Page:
3 Reasons to Consider THERAPY to Enhance Your Life

by | May 14, 2018 | Habits for Growth, Psychology 101

3 Reasons To Consider THERAPY to Enhance Your Life

As a therapist, nothing makes me happier than seeing the topic of mental health become less stigmatized and more normalized on a global scale. Each time I sit with a client, I devote my energy to creating channels for people to reclaim power over their lives through a commitment to personal development. This month, however, is especially important because May marks National Mental Health Awareness Month in the United States. To that end, I invite you to regard therapy as an amazing option for bettering your relationship with yourself, your loved ones, and the world around you.

Therapy is a tool by which we liberate ourselves from the hell that life can sometimes be by taking responsibility for our flaws, strengths, and behaviors.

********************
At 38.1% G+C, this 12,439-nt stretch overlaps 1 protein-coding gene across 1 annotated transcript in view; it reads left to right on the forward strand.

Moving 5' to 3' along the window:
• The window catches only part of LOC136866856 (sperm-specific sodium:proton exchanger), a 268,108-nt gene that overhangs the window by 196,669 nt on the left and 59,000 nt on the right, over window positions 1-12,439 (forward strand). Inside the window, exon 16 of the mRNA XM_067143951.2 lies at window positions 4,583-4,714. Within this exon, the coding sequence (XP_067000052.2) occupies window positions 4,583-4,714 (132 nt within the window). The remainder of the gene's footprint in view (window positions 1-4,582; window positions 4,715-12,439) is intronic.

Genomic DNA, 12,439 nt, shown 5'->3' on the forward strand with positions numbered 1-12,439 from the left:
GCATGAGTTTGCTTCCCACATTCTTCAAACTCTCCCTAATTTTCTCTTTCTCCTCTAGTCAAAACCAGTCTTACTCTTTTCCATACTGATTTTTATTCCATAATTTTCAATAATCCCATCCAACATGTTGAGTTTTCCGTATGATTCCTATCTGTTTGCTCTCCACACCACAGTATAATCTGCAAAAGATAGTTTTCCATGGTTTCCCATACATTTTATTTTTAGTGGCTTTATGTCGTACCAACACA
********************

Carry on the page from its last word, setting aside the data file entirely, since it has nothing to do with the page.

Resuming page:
Thanks to decades of superficial portrayals in movies and other media, therapy has developed a very misleading reputation. Many people think of therapy as something for “crazy people” — a last resort of sorts for those who simply can’t seem to get their lives together. Quite to the contrary, I urge you to consider the fact that therapy is actually one of the best things you can do in order to take charge of your life! It’s not a treatment for insanity – it’s a practice of sanity maintenance.


The choice to start seeing a therapist is a decision to invest in your own elevation. It demonstrates the desire to become a proactive agent and author in your own story.


Here are a few ways in which therapy can directly enhance the quality of your life:

REASON FOR THERAPY #1: Empower yourself by taking ownership of your weaknesses

As the saying goes, “you can’t heal what you don’t reveal.” In the same way that you can’t recover from a physical injury without treatment, you can’t expect to attract wellness if you don’t treat the underlying issues that are holding you back. Therapy helps bring deep-rooted wounds and patterns to the surface in order for them to be named, addressed, and eventually remedied.